Cup of Joe






Coffee. A way of life to some, and to others a means to fuel each hazy morning. From the millennial sipping on their instagrammable paper cup to the middle aged mechanic with his morning brew – we all have a little time for a cup of  Arabica.  Myself for example, I’ve had a tumultuous relationship with it. Starting out like most-  with an utter disgust for the smell let alone taste – reminding me of my french teacher : a certain je ne sais pas.

Then I reached 16 and it was  cool to have an iced drink doused in sugar, cream and syrup. I realised quickly that this was not sustainable for both my health and wallet at almost 3.50 a pop. Exams came and the next rung up Jacob’s ladder was the warm embrace of a hot, smooth milky latte – essentially an adult milkshake, not proper coffee but not all milk – so 100% judgement free!

And then one summer I became a fully fledged adult – I moved on to the big boy – a nice, fresh Cup of Joe.

But how does a cup of coffee become anthropomorphised into Joe? And why Joe and not Tom, Dick or Harry?

The origins of this phrase are thought to originate on the sails of the American Navy in the early 20th century . Josephus Daniels held the elusive role of Secretary of the Navy and his lasting legacy was that of banning alcohol on navy ships.   Like flotsam, the sailors found themselves lost at sea and so replaced a cold beer with plenty of hot coffee – naming it aptly after the man causing their caffeine fuelled vendetta.

Another belief is that Joe is used to represent that it is a drink of any man and everyman – Joe around the corner enjoys a coffee so why shouldn’t you?

All I know is that life is too short for bad coffee – in an instant it will all be over . All the memories of the past will filter through your mind and you’ll ask yourself if given another shot would you have done anything differently?

Open your eyes – it’s time to wake up and smell the coffee.

This Is A Shot In The Dark

I don’t know how long I’ve been writing poetry for – I’m not very open about it and I don’t really know why. But I thought I’d take a “shot in the dark” and share a recent poem with you. I wanted to write a poem which reflected aspects of my faith and so I wrote this poem as a reminder to myself to not forget who I am, my principles and my dreams- that is to have faith in myself, to have faith in my sprit. I’m still working on a title, but for now I’ve just called it:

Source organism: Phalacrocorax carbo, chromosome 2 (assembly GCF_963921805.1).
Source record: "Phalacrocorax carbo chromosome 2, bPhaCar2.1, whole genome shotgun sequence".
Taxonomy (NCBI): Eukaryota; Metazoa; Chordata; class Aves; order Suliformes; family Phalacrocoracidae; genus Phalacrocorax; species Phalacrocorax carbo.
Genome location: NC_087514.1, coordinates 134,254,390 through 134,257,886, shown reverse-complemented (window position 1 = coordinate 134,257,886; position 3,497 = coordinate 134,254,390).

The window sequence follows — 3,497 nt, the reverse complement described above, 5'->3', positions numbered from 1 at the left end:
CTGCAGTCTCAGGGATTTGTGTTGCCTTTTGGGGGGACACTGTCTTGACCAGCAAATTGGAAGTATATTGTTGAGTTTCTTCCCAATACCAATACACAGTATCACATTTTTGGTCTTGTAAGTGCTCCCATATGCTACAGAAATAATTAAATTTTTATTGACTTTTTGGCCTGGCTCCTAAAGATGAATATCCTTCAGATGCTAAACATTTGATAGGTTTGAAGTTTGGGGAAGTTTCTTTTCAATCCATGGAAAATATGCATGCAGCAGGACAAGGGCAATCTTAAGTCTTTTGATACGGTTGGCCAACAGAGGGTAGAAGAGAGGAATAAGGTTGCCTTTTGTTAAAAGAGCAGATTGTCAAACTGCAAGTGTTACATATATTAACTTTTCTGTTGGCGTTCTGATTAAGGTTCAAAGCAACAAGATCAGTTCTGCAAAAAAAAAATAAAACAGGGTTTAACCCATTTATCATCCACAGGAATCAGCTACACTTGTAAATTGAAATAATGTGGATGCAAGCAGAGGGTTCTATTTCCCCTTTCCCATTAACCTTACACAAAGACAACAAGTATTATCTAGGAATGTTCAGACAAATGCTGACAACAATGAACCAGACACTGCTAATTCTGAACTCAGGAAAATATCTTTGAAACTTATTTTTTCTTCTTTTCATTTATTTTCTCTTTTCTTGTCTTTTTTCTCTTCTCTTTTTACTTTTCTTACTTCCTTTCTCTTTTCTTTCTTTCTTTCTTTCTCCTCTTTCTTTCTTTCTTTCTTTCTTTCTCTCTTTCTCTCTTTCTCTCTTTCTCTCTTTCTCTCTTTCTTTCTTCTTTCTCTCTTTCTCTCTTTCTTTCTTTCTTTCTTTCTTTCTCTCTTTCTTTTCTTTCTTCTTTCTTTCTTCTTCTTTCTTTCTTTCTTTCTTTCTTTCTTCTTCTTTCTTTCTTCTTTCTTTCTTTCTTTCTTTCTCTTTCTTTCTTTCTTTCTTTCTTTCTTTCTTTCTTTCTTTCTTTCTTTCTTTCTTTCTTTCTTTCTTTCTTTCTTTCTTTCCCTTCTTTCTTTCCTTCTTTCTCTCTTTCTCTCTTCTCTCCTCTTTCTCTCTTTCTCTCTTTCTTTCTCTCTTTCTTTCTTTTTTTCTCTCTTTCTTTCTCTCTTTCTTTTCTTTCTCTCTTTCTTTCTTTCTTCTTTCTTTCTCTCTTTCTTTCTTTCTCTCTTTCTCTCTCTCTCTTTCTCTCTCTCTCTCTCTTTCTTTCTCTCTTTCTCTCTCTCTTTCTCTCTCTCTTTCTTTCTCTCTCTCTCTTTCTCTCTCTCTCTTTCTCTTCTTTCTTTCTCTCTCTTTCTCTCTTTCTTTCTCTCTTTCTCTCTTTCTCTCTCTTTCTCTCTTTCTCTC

There is a story that only I can tell,
For I am the author – so listen well.
It is almost time for me to depart,
So my son let me tell you my tale right from the start.

When I was young I did not really know,
Who I was, but hoped that it would show.
I tried to be what was expected of me,
I moulded myself to what I thought I ought to be.

I am my own master , yet I was ruled.
But my child freedom beats through me – do not be fooled !
There was a wind which each day howled to me
that I was the champion of my own destiny.

The years rolled on but still I had hope,
that one day my wildest desires and I would elope.
Others laughed and told me such was life,
to not be a dreamer and continue this strife.

My leathered body now aged as you see –
a victim to time , she has been a temptress to me.
It takes many a year to be accustomed to change
and so the silence of old age revealed to be strange.

But it is here that my journey begins,
where my soul and I do become friends.
In the quiet I realised –
that this friend has always been by my side.

And who is this, my son I hear you say,
this companion I speak of whom I met in old age ?
Alas he was with me all along,
He was the pulsing beat to the melody of my song.

He was the magic that blinded me when I was young,
He was the poet who’s dreams to me were sung.
He was the niggling that ached in middle age.
And now my son, he is my spirit – free from its cage.